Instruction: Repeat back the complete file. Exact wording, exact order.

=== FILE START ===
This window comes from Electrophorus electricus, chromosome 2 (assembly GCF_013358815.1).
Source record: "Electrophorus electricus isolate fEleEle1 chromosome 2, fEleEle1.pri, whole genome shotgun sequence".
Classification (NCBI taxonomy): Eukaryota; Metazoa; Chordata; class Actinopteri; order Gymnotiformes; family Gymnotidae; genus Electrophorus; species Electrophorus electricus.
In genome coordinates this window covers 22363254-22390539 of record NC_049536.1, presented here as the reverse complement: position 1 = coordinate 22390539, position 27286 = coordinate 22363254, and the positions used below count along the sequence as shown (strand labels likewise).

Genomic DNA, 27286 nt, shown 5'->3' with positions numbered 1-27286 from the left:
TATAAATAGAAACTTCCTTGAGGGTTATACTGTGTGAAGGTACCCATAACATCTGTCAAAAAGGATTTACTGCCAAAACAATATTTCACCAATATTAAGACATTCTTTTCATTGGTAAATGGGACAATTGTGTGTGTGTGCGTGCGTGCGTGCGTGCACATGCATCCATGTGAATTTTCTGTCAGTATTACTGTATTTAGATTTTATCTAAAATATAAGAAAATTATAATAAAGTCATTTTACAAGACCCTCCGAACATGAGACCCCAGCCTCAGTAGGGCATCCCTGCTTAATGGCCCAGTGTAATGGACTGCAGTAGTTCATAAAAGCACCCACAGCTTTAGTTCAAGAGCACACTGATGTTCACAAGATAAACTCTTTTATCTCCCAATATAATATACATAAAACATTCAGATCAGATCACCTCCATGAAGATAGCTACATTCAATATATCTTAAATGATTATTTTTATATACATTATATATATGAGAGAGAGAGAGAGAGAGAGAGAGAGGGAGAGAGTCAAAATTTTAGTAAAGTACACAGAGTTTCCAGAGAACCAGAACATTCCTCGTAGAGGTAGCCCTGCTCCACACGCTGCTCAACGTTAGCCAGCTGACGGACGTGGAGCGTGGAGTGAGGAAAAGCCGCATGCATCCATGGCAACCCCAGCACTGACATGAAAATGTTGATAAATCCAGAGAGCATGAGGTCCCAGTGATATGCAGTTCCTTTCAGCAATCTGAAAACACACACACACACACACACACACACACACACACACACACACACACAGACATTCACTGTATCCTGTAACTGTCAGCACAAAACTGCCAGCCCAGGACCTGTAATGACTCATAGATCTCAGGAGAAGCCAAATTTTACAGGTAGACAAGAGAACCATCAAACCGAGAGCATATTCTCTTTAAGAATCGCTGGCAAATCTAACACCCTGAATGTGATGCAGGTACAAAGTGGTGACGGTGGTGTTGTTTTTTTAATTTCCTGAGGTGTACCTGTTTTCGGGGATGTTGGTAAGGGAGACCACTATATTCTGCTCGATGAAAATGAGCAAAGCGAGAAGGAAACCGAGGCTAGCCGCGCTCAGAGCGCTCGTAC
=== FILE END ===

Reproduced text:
This window comes from Electrophorus electricus, chromosome 2 (assembly GCF_013358815.1).
Source record: "Electrophorus electricus isolate fEleEle1 chromosome 2, fEleEle1.pri, whole genome shotgun sequence".
Classification (NCBI taxonomy): Eukaryota; Metazoa; Chordata; class Actinopteri; order Gymnotiformes; family Gymnotidae; genus Electrophorus; species Electrophorus electricus.
In genome coordinates this window covers 22363254-22390539 of record NC_049536.1, presented here as the reverse complement: position 1 = coordinate 22390539, position 27286 = coordinate 22363254, and the positions used below count along the sequence as shown (strand labels likewise).

Genomic DNA, 27286 nt, shown 5'->3' with positions numbered 1-27286 from the left:
TATAAATAGAAACTTCCTTGAGGGTTATACTGTGTGAAGGTACCCATAACATCTGTCAAAAAGGATTTACTGCCAAAACAATATTTCACCAATATTAAGACATTCTTTTCATTGGTAAATGGGACAATTGTGTGTGTGTGCGTGCGTGCGTGCGTGCACATGCATCCATGTGAATTTTCTGTCAGTATTACTGTATTTAGATTTTATCTAAAATATAAGAAAATTATAATAAAGTCATTTTACAAGACCCTCCGAACATGAGACCCCAGCCTCAGTAGGGCATCCCTGCTTAATGGCCCAGTGTAATGGACTGCAGTAGTTCATAAAAGCACCCACAGCTTTAGTTCAAGAGCACACTGATGTTCACAAGATAAACTCTTTTATCTCCCAATATAATATACATAAAACATTCAGATCAGATCACCTCCATGAAGATAGCTACATTCAATATATCTTAAATGATTATTTTTATATACATTATATATATGAGAGAGAGAGAGAGAGAGAGAGAGAGGGAGAGAGTCAAAATTTTAGTAAAGTACACAGAGTTTCCAGAGAACCAGAACATTCCTCGTAGAGGTAGCCCTGCTCCACACGCTGCTCAACGTTAGCCAGCTGACGGACGTGGAGCGTGGAGTGAGGAAAAGCCGCATGCATCCATGGCAACCCCAGCACTGACATGAAAATGTTGATAAATCCAGAGAGCATGAGGTCCCAGTGATATGCAGTTCCTTTCAGCAATCTGAAAACACACACACACACACACACACACACACACACACACACACACACACAGACATTCACTGTATCCTGTAACTGTCAGCACAAAACTGCCAGCCCAGGACCTGTAATGACTCATAGATCTCAGGAGAAGCCAAATTTTACAGGTAGACAAGAGAACCATCAAACCGAGAGCATATTCTCTTTAAGAATCGCTGGCAAATCTAACACCCTGAATGTGATGCAGGTACAAAGTGGTGACGGTGGTGTTGTTTTTTTAATTTCCTGAGGTGTACCTGTTTTCGGGGATGTTGGTAAGGGAGACCACTATATTCTGCTCGATGAAAATGAGCAAAGCGAGAAGGAAACCGAGGCTAGCCGCGCTCAGAGCGCTCGTAC